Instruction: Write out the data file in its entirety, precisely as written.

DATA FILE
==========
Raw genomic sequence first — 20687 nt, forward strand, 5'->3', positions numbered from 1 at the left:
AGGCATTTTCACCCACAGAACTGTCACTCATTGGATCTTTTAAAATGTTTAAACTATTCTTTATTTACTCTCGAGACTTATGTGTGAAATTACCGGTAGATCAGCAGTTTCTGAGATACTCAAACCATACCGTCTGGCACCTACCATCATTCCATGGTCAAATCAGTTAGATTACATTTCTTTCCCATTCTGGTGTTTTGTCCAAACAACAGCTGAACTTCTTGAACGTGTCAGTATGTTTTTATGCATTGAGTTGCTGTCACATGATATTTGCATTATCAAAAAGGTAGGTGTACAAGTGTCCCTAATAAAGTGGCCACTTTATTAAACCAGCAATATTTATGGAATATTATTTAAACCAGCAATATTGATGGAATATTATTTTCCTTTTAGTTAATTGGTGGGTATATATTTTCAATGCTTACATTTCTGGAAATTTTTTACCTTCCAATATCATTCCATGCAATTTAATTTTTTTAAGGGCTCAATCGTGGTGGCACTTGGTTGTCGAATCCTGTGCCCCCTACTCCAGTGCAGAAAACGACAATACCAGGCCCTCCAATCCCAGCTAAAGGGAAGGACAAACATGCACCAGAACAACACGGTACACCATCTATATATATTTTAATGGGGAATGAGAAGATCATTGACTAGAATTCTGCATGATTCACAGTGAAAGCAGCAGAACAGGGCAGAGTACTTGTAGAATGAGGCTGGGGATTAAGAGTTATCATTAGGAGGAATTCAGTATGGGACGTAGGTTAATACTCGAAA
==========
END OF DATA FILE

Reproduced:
Raw genomic sequence first — 20687 nt, forward strand, 5'->3', positions numbered from 1 at the left:
AGGCATTTTCACCCACAGAACTGTCACTCATTGGATCTTTTAAAATGTTTAAACTATTCTTTATTTACTCTCGAGACTTATGTGTGAAATTACCGGTAGATCAGCAGTTTCTGAGATACTCAAACCATACCGTCTGGCACCTACCATCATTCCATGGTCAAATCAGTTAGATTACATTTCTTTCCCATTCTGGTGTTTTGTCCAAACAACAGCTGAACTTCTTGAACGTGTCAGTATGTTTTTATGCATTGAGTTGCTGTCACATGATATTTGCATTATCAAAAAGGTAGGTGTACAAGTGTCCCTAATAAAGTGGCCACTTTATTAAACCAGCAATATTTATGGAATATTATTTAAACCAGCAATATTGATGGAATATTATTTTCCTTTTAGTTAATTGGTGGGTATATATTTTCAATGCTTACATTTCTGGAAATTTTTTACCTTCCAATATCATTCCATGCAATTTAATTTTTTTAAGGGCTCAATCGTGGTGGCACTTGGTTGTCGAATCCTGTGCCCCCTACTCCAGTGCAGAAAACGACAATACCAGGCCCTCCAATCCCAGCTAAAGGGAAGGACAAACATGCACCAGAACAACACGGTACACCATCTATATATATTTTAATGGGGAATGAGAAGATCATTGACTAGAATTCTGCATGATTCACAGTGAAAGCAGCAGAACAGGGCAGAGTACTTGTAGAATGAGGCTGGGGATTAAGAGTTATCATTAGGAGGAATTCAGTATGGGACGTAGGTTAATACTCGAAA